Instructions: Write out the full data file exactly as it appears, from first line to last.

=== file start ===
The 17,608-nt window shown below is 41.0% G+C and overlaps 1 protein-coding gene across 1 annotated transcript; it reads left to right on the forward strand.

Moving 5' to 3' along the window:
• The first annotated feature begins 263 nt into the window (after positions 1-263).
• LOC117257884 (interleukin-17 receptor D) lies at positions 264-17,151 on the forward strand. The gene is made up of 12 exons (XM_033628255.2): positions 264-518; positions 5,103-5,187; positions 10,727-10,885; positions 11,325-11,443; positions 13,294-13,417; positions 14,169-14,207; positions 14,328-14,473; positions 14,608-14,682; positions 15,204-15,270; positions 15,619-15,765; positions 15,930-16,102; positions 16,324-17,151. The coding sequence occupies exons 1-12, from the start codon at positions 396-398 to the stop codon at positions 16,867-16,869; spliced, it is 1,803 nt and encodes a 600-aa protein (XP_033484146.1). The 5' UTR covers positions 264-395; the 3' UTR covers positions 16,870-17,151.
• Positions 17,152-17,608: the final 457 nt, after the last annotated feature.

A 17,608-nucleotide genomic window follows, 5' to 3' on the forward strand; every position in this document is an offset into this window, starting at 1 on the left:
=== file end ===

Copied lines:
The 17,608-nt window shown below is 41.0% G+C and overlaps 1 protein-coding gene across 1 annotated transcript; it reads left to right on the forward strand.

Moving 5' to 3' along the window:
• The first annotated feature begins 263 nt into the window (after positions 1-263).
• LOC117257884 (interleukin-17 receptor D) lies at positions 264-17,151 on the forward strand. The gene is made up of 12 exons (XM_033628255.2): positions 264-518; positions 5,103-5,187; positions 10,727-10,885; positions 11,325-11,443; positions 13,294-13,417; positions 14,169-14,207; positions 14,328-14,473; positions 14,608-14,682; positions 15,204-15,270; positions 15,619-15,765; positions 15,930-16,102; positions 16,324-17,151. The coding sequence occupies exons 1-12, from the start codon at positions 396-398 to the stop codon at positions 16,867-16,869; spliced, it is 1,803 nt and encodes a 600-aa protein (XP_033484146.1). The 5' UTR covers positions 264-395; the 3' UTR covers positions 16,870-17,151.
• Positions 17,152-17,608: the final 457 nt, after the last annotated feature.

A 17,608-nucleotide genomic window follows, 5' to 3' on the forward strand; every position in this document is an offset into this window, starting at 1 on the left: